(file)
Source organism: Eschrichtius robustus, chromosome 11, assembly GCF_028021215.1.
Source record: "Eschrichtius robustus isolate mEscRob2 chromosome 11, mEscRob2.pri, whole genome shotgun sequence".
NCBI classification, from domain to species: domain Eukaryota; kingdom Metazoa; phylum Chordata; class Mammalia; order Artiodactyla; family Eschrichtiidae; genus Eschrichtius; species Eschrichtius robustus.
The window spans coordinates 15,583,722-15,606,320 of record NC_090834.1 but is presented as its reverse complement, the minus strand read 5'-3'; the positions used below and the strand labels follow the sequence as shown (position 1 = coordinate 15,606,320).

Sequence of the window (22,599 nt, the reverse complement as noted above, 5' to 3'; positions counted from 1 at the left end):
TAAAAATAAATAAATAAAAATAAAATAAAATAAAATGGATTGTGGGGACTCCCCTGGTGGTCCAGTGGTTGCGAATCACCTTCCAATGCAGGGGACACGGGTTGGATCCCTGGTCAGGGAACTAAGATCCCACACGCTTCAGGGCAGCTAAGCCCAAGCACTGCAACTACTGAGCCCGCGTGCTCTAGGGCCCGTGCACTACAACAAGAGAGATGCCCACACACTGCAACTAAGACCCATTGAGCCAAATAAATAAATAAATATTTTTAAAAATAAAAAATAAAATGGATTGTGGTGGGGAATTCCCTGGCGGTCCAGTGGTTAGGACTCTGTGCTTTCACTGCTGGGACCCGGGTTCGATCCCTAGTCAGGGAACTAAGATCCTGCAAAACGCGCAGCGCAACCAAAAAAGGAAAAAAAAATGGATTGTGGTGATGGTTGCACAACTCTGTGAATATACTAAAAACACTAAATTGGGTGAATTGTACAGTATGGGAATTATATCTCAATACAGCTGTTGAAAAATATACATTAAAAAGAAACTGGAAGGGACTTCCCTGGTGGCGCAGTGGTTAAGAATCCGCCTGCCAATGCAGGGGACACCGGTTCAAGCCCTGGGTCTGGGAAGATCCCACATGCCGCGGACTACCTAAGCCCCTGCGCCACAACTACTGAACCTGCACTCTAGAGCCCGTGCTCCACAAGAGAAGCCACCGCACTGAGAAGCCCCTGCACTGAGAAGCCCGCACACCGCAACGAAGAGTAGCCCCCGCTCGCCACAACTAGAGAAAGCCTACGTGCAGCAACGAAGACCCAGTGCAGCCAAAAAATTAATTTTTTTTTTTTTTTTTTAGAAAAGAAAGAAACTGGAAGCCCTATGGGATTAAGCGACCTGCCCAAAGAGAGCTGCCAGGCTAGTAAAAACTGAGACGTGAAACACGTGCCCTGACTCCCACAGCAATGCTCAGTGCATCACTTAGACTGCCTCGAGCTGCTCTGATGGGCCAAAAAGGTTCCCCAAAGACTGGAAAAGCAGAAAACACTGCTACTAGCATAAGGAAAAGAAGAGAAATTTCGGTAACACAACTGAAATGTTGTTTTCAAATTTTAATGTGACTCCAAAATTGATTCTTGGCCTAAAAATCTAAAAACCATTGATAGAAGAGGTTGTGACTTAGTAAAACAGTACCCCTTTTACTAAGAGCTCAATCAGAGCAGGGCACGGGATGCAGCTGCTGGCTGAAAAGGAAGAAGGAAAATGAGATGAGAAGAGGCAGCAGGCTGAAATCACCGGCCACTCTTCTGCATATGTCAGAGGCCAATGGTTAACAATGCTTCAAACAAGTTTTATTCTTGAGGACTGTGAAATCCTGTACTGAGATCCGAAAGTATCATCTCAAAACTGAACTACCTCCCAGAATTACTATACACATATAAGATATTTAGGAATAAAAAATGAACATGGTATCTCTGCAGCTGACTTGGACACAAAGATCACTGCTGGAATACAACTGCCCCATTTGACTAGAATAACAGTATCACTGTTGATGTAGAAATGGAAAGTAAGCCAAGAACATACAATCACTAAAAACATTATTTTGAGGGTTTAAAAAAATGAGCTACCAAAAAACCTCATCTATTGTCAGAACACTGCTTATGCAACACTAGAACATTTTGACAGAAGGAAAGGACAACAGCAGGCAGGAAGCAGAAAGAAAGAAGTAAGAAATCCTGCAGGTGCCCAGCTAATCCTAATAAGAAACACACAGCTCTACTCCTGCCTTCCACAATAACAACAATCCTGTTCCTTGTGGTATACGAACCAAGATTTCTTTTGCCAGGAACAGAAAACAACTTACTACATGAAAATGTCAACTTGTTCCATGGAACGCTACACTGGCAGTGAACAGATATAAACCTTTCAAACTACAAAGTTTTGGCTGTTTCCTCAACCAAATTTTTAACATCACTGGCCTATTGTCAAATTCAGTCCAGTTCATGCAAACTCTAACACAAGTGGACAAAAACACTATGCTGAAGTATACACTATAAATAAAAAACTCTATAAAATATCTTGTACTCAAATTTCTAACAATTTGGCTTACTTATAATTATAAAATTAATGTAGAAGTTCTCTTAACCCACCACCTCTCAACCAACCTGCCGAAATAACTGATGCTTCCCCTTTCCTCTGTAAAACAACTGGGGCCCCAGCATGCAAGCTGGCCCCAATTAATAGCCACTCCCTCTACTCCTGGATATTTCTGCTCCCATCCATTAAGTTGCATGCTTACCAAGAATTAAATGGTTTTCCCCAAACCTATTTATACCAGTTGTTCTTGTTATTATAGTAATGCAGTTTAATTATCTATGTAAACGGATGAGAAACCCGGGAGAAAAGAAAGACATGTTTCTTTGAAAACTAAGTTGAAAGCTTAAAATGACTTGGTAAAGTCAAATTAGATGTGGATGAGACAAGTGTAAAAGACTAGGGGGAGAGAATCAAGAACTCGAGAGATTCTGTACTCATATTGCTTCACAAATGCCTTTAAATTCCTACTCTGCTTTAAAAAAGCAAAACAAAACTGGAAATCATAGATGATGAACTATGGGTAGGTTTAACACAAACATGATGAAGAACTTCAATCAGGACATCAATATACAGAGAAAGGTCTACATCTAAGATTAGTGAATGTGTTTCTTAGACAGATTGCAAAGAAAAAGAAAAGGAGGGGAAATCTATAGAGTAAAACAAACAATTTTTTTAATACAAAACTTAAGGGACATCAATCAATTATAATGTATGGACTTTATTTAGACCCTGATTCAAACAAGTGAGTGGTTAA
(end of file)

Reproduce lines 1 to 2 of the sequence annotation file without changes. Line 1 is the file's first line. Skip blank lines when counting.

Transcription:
Source organism: Eschrichtius robustus, chromosome 11, assembly GCF_028021215.1.
Source record: "Eschrichtius robustus isolate mEscRob2 chromosome 11, mEscRob2.pri, whole genome shotgun sequence".